With such poor trifles playing.
Moments make the year, and trifles, life.
Are to the jealous confirmations strong.
TRIFLE, v.i. To act or talk without seriousness, gravity, weight or dignity; to act or talk with levity.
They trifle, and they beat the air about nothing which toucheth us.
1. To indulge in light amusements.
To trifle with, to mock; to play the fool with; to treat without respect or seriousness.
To trifle with, to spend in vanity; to waste.
To trifle away, to no good purpose; as, to trifle with time, or to trifle away time; to trifle with advantages.
TRIFLE, v.t. To make of no importance. [Not in use.]
TRIFLER, n. One who trifles or acts with levity.
TRIFLING, ppr. Acting or talking with levity, or without seriousness or being in earnest.
1. a. Being of small value or importance; trivial; as a trifling debt; a trifling affair.
TRIFLING, n. Employment about things of no importance.
TRIFLINGLY, adv. In a trifling manner; with levity; without seriousness or dignity.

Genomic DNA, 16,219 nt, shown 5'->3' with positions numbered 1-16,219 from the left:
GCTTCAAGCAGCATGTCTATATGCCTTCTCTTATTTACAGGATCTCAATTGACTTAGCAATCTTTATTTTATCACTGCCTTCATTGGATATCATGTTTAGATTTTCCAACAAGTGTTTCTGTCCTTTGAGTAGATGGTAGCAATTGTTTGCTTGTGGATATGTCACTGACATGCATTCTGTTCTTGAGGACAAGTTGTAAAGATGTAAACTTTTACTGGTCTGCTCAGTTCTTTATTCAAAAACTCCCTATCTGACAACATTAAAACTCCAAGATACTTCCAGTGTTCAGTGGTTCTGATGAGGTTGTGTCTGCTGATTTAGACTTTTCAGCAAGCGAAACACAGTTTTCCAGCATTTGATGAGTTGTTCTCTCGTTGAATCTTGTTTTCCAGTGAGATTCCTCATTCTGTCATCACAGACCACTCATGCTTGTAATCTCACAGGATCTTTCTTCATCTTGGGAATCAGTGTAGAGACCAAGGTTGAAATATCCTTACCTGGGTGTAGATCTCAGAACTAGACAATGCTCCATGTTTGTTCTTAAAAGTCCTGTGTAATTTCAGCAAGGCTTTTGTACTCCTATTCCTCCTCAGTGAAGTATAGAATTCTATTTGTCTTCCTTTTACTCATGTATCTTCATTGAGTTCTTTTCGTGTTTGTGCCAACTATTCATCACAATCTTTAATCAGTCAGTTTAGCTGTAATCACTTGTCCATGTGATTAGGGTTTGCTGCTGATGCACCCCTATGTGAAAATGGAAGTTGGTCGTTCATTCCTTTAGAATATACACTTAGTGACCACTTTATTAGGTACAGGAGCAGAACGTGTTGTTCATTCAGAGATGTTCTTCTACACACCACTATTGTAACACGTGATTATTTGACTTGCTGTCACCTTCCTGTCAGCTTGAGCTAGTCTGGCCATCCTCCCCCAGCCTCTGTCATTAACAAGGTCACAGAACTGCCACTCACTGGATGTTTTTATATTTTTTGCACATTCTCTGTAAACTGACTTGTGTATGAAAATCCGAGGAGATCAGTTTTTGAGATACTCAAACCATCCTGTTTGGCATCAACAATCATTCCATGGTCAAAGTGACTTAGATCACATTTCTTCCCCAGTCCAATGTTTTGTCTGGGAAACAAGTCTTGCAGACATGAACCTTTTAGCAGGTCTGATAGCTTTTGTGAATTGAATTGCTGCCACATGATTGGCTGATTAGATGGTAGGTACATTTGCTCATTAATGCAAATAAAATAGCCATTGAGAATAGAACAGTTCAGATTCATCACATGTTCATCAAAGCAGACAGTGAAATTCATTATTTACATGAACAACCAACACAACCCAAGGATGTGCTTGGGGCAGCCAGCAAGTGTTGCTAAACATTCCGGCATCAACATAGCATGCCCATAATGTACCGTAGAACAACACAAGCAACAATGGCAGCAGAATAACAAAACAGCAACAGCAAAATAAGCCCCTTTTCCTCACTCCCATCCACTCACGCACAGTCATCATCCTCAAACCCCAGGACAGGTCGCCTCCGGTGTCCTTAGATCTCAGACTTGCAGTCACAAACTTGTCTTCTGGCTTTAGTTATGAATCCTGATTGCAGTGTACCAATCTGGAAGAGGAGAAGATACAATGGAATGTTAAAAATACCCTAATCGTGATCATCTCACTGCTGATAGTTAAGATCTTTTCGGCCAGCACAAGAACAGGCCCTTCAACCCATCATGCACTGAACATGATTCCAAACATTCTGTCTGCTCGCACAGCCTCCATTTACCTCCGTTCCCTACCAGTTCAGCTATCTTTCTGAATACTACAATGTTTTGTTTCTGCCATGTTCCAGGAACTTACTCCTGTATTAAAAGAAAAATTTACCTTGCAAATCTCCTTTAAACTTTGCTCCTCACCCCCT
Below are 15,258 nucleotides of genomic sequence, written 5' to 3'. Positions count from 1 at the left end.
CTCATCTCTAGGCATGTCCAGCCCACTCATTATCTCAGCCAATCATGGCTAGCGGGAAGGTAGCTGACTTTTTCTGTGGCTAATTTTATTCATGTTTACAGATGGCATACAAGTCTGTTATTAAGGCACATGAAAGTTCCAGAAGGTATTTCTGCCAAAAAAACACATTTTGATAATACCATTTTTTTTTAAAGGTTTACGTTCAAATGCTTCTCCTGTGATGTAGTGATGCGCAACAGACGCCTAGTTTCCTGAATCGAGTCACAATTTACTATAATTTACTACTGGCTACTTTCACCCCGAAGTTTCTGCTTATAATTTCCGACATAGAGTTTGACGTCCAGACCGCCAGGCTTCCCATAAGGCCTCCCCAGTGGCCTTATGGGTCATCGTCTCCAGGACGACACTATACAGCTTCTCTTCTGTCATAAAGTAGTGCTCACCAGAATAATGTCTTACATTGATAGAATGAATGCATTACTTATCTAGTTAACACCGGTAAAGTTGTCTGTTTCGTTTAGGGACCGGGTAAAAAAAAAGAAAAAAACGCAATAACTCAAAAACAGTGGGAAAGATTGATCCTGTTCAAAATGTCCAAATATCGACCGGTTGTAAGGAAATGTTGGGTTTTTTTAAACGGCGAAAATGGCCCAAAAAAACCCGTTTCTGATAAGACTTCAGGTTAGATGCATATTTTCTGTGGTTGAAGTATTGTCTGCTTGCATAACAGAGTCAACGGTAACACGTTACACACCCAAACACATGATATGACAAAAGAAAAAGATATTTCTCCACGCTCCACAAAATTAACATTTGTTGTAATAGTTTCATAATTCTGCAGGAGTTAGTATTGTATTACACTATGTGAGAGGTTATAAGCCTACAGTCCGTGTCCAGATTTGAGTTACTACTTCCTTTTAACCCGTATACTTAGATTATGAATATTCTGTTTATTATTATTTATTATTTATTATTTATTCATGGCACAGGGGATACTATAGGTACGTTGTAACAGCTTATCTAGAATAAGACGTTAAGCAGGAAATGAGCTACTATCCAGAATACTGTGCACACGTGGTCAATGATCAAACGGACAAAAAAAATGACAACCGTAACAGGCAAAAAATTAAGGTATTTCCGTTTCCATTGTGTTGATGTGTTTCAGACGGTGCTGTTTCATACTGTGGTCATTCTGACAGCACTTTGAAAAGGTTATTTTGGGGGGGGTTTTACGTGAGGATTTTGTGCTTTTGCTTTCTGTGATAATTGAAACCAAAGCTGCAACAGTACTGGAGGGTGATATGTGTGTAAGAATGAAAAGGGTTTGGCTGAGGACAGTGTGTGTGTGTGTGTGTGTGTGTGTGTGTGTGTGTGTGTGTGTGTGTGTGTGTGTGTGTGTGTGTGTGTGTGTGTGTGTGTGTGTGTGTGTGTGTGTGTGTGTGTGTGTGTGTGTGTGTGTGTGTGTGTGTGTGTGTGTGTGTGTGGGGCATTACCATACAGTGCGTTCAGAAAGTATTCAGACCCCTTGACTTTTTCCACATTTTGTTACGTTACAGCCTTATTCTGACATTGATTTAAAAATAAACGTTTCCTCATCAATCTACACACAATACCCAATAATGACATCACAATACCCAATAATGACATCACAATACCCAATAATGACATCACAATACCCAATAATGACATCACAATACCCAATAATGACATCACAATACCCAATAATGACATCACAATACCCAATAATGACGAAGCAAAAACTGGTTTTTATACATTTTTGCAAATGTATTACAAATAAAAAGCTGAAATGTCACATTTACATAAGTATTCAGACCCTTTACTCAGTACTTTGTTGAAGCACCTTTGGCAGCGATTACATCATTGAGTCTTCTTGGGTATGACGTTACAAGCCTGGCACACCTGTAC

TRIFLINGNESS, n. Levity of manners; lightness.
1. Smallness of value; emptiness; vanity.
TRIFLOROUS, a. [L. tres, three, and flos, floris, flower.] Three-flowered; bearing three flowers; as a triflorous peduncle.
TRIFOLIATE, a. [L. tres, three, and folium, leaf.] Having three leaves.
TRIFOLIOLATE, a. Having three folioles.
TRIFORM, a. [L. triformis; tres and forma.] Having a triple form or shape; as the triform countenance of the moon.
TRIG, v.t. To fill; to stuff. [Not in use.]
1. To stop; as a wheel.
TRIG, a. Full; trim; neat. [Not in use.]
TRIGAMY, n. [Gr. three, and marriage.] State of being married tree times; or the state of having three husbands or three wives at the same time.
1. A catch to hold the wheel of a carriage on a declivity.
2. The catch of a musket or pistol; the part which being pulled, looses the lock for striking fire.